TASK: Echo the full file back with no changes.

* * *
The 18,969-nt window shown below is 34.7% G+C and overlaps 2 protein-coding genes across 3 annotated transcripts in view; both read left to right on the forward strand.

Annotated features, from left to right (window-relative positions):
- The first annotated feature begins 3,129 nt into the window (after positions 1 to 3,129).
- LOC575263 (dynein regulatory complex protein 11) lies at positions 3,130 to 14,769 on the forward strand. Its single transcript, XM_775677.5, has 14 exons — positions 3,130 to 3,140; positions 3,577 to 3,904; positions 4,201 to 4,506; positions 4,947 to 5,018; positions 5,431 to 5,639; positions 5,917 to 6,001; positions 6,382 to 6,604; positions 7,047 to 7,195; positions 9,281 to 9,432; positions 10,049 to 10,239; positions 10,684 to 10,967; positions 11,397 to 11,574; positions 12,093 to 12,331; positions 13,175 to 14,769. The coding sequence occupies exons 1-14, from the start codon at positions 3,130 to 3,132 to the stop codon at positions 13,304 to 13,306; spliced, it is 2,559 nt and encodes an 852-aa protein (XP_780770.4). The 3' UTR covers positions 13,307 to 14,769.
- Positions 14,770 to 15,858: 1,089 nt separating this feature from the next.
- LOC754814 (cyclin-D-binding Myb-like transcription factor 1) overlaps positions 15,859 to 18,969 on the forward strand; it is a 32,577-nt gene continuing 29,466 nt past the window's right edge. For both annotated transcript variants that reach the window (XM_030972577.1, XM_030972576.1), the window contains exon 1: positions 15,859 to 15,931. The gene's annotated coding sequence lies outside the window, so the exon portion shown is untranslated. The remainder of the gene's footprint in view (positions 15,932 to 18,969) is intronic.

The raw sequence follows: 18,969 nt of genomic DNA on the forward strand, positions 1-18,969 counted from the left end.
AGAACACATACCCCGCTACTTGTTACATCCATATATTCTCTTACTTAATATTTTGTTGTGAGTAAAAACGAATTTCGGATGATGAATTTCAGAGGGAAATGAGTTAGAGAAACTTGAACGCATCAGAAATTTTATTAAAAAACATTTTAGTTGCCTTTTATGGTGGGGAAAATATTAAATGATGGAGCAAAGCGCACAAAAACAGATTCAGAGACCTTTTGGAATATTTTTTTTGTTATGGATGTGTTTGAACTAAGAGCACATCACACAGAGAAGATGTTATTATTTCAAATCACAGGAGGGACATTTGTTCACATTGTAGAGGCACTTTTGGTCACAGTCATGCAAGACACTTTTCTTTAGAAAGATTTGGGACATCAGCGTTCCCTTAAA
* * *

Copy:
The 18,969-nt window shown below is 34.7% G+C and overlaps 2 protein-coding genes across 3 annotated transcripts in view; both read left to right on the forward strand.

Annotated features, from left to right (window-relative positions):
- The first annotated feature begins 3,129 nt into the window (after positions 1 to 3,129).
- LOC575263 (dynein regulatory complex protein 11) lies at positions 3,130 to 14,769 on the forward strand. Its single transcript, XM_775677.5, has 14 exons — positions 3,130 to 3,140; positions 3,577 to 3,904; positions 4,201 to 4,506; positions 4,947 to 5,018; positions 5,431 to 5,639; positions 5,917 to 6,001; positions 6,382 to 6,604; positions 7,047 to 7,195; positions 9,281 to 9,432; positions 10,049 to 10,239; positions 10,684 to 10,967; positions 11,397 to 11,574; positions 12,093 to 12,331; positions 13,175 to 14,769. The coding sequence occupies exons 1-14, from the start codon at positions 3,130 to 3,132 to the stop codon at positions 13,304 to 13,306; spliced, it is 2,559 nt and encodes an 852-aa protein (XP_780770.4). The 3' UTR covers positions 13,307 to 14,769.
- Positions 14,770 to 15,858: 1,089 nt separating this feature from the next.
- LOC754814 (cyclin-D-binding Myb-like transcription factor 1) overlaps positions 15,859 to 18,969 on the forward strand; it is a 32,577-nt gene continuing 29,466 nt past the window's right edge. For both annotated transcript variants that reach the window (XM_030972577.1, XM_030972576.1), the window contains exon 1: positions 15,859 to 15,931. The gene's annotated coding sequence lies outside the window, so the exon portion shown is untranslated. The remainder of the gene's footprint in view (positions 15,932 to 18,969) is intronic.

The raw sequence follows: 18,969 nt of genomic DNA on the forward strand, positions 1-18,969 counted from the left end.
AGAACACATACCCCGCTACTTGTTACATCCATATATTCTCTTACTTAATATTTTGTTGTGAGTAAAAACGAATTTCGGATGATGAATTTCAGAGGGAAATGAGTTAGAGAAACTTGAACGCATCAGAAATTTTATTAAAAAACATTTTAGTTGCCTTTTATGGTGGGGAAAATATTAAATGATGGAGCAAAGCGCACAAAAACAGATTCAGAGACCTTTTGGAATATTTTTTTTGTTATGGATGTGTTTGAACTAAGAGCACATCACACAGAGAAGATGTTATTATTTCAAATCACAGGAGGGACATTTGTTCACATTGTAGAGGCACTTTTGGTCACAGTCATGCAAGACACTTTTCTTTAGAAAGATTTGGGACATCAGCGTTCCCTTAAA